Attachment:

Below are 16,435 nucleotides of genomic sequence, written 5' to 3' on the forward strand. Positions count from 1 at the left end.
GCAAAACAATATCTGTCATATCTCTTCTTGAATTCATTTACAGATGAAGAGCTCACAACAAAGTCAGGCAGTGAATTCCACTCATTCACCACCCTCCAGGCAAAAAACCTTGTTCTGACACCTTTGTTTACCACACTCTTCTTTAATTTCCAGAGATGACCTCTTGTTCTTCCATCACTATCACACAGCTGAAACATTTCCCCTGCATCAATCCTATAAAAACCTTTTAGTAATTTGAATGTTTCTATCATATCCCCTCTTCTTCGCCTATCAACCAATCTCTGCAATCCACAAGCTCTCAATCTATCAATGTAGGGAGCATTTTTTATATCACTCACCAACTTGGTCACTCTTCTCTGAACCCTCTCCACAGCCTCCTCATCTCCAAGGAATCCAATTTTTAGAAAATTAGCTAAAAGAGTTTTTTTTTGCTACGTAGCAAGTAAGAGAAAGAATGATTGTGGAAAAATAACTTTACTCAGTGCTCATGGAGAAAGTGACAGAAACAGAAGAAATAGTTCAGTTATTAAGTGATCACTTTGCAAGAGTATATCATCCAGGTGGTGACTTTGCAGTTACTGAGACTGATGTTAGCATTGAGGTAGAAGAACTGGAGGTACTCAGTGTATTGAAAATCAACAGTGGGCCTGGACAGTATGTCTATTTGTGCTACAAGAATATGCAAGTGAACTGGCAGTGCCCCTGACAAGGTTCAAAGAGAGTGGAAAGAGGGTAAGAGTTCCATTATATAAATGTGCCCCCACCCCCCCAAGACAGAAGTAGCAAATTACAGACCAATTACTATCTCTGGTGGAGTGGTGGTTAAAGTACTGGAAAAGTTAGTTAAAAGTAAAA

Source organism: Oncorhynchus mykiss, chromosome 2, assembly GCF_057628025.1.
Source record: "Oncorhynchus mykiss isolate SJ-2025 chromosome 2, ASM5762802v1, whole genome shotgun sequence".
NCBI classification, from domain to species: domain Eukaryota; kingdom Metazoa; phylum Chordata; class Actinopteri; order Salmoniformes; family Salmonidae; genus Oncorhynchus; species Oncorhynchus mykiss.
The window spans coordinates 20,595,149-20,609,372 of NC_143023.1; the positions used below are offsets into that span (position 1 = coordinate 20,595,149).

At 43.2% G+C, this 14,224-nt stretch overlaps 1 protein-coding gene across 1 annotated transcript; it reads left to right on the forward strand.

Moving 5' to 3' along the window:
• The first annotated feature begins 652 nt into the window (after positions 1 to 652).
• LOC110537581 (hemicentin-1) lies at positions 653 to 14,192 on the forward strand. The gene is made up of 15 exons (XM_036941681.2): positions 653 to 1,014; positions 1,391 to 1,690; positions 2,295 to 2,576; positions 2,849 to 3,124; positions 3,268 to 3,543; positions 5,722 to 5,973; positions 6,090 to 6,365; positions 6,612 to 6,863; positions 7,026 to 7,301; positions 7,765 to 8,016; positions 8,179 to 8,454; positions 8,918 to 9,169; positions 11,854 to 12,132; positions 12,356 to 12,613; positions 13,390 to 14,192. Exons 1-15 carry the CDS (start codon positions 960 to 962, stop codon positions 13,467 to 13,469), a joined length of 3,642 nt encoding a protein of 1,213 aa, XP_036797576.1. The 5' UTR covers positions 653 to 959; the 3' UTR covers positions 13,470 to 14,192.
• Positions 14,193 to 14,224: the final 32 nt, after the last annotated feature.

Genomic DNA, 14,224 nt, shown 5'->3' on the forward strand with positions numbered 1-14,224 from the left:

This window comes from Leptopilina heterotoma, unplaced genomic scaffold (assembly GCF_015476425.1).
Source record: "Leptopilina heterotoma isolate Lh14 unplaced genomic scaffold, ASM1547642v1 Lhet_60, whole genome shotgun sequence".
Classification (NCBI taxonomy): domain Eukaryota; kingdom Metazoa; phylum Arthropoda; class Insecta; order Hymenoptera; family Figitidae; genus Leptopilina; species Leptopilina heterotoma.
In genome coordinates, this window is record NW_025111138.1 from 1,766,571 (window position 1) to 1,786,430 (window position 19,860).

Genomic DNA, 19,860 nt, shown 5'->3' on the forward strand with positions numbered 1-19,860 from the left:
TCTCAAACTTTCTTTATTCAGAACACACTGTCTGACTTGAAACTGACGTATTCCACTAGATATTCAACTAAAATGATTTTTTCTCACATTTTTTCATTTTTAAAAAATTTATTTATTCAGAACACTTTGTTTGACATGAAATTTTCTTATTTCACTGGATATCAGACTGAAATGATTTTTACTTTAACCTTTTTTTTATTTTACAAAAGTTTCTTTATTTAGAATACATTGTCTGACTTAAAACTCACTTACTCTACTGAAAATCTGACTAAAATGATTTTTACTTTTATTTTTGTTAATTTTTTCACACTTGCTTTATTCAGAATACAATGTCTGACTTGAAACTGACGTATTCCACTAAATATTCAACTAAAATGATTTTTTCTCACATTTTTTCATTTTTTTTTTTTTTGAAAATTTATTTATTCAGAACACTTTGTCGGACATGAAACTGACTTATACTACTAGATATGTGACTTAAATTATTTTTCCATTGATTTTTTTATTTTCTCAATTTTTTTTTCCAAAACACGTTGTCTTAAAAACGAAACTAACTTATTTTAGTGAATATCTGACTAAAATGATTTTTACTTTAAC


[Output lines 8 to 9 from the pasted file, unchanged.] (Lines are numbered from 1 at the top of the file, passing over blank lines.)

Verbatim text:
Moving 5' to 3' along the window:
• The first annotated feature begins 652 nt into the window (after positions 1 to 652).